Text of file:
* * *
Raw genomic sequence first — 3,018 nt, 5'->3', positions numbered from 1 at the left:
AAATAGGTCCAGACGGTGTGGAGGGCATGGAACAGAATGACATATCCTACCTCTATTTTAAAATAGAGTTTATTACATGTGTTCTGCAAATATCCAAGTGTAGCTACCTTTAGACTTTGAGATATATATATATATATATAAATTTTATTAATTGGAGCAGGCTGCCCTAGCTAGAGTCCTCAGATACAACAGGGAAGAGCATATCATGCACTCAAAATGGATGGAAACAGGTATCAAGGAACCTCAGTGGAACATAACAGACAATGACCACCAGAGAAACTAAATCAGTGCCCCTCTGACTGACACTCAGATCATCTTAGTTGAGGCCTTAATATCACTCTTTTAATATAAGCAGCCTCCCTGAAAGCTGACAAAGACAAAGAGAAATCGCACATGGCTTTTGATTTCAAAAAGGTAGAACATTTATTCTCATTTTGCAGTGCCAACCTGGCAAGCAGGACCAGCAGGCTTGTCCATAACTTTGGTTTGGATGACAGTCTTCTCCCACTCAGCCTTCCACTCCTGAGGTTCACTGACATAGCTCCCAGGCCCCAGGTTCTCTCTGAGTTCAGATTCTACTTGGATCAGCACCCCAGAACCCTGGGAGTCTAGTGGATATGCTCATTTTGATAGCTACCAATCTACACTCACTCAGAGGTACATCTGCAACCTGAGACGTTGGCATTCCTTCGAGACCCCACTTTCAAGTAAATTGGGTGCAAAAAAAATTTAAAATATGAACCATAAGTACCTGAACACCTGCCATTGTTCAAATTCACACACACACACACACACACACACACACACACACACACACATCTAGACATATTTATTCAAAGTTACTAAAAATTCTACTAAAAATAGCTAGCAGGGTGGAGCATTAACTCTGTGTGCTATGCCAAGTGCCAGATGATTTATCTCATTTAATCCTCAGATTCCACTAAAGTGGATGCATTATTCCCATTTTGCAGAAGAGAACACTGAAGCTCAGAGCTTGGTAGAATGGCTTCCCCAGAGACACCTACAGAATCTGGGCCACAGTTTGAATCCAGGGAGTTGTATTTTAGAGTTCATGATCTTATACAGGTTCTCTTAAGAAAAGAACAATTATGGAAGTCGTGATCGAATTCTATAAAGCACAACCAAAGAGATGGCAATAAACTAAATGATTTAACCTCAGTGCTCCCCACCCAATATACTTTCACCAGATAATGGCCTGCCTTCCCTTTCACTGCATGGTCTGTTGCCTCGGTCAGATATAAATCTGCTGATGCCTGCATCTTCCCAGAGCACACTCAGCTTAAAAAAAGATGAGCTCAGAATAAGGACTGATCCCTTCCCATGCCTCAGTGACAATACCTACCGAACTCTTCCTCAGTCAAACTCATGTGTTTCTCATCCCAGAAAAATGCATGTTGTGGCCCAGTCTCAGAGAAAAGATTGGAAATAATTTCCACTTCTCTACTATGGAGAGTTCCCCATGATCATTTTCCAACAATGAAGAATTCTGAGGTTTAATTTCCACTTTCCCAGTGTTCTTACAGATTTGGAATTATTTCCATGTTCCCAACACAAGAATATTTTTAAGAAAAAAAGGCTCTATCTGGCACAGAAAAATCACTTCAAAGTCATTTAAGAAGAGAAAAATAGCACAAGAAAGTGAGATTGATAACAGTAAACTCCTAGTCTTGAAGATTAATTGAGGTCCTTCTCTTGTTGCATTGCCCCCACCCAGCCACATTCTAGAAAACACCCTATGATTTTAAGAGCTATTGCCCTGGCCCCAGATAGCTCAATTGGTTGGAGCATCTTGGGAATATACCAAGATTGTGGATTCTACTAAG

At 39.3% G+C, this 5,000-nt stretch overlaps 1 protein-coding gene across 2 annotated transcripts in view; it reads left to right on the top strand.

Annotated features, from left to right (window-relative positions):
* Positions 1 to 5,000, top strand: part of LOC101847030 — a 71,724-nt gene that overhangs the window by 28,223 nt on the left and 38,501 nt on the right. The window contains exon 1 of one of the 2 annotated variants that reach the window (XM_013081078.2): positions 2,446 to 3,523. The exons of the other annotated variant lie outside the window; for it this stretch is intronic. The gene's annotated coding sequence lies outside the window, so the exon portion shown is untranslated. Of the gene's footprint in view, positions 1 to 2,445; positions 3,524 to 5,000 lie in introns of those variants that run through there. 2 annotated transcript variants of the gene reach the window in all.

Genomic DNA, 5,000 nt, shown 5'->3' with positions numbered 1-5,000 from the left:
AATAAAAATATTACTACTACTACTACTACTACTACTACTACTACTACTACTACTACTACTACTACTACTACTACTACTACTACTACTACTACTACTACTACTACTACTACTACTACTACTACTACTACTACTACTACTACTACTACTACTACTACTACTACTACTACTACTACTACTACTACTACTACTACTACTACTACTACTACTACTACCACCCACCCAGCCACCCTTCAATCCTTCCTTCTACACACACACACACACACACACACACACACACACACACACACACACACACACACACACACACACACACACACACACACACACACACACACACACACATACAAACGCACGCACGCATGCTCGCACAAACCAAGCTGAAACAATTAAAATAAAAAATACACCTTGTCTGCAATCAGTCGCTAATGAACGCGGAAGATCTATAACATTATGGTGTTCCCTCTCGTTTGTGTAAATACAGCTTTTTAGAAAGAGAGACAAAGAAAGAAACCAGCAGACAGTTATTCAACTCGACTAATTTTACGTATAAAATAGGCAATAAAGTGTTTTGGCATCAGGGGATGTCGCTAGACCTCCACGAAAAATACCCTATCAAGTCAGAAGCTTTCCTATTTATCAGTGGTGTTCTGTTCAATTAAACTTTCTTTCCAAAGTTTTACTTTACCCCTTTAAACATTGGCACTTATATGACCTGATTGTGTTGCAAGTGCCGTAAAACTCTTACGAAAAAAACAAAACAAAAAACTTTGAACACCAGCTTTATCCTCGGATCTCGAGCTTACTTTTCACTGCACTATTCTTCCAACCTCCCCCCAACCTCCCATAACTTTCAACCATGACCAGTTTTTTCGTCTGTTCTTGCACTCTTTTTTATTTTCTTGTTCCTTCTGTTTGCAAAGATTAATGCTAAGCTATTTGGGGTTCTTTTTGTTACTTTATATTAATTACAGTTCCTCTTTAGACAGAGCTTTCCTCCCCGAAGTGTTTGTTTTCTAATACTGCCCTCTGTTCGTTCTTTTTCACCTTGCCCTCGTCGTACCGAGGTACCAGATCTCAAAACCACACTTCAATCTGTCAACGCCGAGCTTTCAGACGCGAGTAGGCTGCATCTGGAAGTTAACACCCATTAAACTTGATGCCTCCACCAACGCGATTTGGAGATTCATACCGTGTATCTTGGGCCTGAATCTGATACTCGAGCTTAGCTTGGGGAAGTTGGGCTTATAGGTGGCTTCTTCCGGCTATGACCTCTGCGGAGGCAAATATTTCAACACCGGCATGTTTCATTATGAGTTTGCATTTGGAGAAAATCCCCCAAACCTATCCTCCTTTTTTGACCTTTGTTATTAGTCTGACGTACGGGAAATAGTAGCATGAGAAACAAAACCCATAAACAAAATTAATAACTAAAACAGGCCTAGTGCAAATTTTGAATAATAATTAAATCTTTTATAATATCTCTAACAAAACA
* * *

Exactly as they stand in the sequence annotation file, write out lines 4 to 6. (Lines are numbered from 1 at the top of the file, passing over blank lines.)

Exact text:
Annotated features, from left to right (window-relative positions):
* Positions 1 to 5,000, top strand: part of LOC101847030 — a 71,724-nt gene that overhangs the window by 28,223 nt on the left and 38,501 nt on the right. The window contains exon 1 of one of the 2 annotated variants that reach the window (XM_013081078.2): positions 2,446 to 3,523. The exons of the other annotated variant lie outside the window; for it this stretch is intronic. The gene's annotated coding sequence lies outside the window, so the exon portion shown is untranslated. Of the gene's footprint in view, positions 1 to 2,445; positions 3,524 to 5,000 lie in introns of those variants that run through there. 2 annotated transcript variants of the gene reach the window in all.

Genomic DNA, 5,000 nt, shown 5'->3' with positions numbered 1-5,000 from the left: